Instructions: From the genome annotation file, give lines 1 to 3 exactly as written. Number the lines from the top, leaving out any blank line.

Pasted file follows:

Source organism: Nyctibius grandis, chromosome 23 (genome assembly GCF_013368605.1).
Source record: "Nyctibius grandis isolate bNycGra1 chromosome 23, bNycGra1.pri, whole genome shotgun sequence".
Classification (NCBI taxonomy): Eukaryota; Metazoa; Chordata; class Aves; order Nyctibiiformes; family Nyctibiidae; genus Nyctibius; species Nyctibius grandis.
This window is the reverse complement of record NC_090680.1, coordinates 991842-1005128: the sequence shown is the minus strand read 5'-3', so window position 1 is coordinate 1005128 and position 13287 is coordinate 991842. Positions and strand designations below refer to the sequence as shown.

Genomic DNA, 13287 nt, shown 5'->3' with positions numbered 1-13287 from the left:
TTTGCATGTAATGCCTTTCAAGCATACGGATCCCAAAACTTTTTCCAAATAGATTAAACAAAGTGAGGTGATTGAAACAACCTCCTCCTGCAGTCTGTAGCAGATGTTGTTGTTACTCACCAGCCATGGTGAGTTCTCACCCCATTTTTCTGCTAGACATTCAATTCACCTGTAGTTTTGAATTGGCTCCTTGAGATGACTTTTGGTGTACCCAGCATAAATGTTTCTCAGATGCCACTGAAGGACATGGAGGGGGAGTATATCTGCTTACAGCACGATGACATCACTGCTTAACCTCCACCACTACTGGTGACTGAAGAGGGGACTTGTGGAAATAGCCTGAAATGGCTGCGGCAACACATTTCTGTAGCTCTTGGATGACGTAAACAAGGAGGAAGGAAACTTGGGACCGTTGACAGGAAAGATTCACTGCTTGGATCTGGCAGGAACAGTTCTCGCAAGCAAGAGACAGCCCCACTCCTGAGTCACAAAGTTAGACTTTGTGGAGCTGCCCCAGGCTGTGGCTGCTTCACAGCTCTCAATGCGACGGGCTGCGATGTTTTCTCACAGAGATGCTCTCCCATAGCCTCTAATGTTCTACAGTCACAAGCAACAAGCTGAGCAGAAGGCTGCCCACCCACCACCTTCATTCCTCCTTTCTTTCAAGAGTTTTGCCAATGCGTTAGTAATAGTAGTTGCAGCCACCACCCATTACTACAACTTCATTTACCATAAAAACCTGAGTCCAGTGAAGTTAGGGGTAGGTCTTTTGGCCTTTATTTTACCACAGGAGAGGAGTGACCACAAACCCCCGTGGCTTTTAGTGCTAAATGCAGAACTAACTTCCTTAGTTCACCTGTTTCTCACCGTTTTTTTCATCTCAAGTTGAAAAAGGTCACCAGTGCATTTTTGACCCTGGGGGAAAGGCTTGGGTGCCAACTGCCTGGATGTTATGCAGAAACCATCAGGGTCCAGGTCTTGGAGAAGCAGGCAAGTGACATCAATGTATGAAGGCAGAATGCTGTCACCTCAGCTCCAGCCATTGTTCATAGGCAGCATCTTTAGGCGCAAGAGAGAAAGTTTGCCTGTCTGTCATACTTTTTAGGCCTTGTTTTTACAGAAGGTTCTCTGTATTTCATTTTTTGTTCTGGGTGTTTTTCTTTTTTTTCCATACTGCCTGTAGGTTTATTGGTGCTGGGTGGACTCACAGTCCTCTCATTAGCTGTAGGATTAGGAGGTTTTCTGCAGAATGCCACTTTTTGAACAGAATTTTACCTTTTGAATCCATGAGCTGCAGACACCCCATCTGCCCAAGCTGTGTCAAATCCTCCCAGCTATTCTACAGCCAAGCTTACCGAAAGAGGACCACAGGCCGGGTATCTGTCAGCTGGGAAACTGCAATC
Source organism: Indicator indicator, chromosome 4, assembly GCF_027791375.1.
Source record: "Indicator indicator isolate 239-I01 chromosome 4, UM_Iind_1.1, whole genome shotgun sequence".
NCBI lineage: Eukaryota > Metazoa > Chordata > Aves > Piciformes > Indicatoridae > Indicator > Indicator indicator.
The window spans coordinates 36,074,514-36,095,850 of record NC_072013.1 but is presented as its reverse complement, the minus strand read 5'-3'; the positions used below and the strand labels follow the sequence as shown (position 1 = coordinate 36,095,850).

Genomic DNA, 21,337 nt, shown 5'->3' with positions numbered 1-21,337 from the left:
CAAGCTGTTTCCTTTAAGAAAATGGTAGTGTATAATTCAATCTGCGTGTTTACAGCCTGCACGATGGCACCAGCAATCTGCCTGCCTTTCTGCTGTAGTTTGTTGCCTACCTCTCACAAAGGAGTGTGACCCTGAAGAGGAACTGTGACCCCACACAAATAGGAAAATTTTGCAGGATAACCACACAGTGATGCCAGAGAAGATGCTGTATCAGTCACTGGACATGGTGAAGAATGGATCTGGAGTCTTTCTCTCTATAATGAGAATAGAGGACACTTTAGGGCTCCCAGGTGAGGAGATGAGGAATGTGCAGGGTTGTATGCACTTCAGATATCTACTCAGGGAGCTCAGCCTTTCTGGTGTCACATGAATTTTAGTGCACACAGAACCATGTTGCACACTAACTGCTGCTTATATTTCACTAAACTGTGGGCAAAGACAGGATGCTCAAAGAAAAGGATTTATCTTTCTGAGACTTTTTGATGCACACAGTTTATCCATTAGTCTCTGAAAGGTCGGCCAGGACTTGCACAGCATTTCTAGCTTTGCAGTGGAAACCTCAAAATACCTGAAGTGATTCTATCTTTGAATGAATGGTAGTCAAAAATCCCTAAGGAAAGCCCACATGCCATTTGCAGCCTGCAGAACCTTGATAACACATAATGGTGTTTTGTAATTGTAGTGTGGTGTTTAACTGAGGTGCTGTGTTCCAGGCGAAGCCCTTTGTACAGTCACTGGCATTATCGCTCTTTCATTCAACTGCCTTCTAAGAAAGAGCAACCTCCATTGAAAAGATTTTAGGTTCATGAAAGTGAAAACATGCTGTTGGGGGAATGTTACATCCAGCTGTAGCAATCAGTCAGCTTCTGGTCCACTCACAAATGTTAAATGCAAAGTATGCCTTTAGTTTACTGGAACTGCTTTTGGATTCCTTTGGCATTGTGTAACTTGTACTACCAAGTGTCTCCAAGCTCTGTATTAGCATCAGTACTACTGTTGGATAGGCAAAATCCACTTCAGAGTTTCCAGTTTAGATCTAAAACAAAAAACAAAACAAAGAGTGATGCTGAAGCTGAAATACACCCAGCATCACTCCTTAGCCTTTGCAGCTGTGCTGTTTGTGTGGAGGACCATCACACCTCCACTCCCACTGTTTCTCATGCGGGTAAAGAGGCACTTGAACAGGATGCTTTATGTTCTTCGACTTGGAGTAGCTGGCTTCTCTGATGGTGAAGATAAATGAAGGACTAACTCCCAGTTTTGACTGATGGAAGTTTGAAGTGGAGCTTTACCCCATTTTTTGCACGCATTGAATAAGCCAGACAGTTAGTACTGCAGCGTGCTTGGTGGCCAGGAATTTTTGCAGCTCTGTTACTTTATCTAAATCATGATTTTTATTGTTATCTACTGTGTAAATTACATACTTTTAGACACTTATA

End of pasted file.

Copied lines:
Source organism: Nyctibius grandis, chromosome 23 (genome assembly GCF_013368605.1).
Source record: "Nyctibius grandis isolate bNycGra1 chromosome 23, bNycGra1.pri, whole genome shotgun sequence".
Classification (NCBI taxonomy): Eukaryota; Metazoa; Chordata; class Aves; order Nyctibiiformes; family Nyctibiidae; genus Nyctibius; species Nyctibius grandis.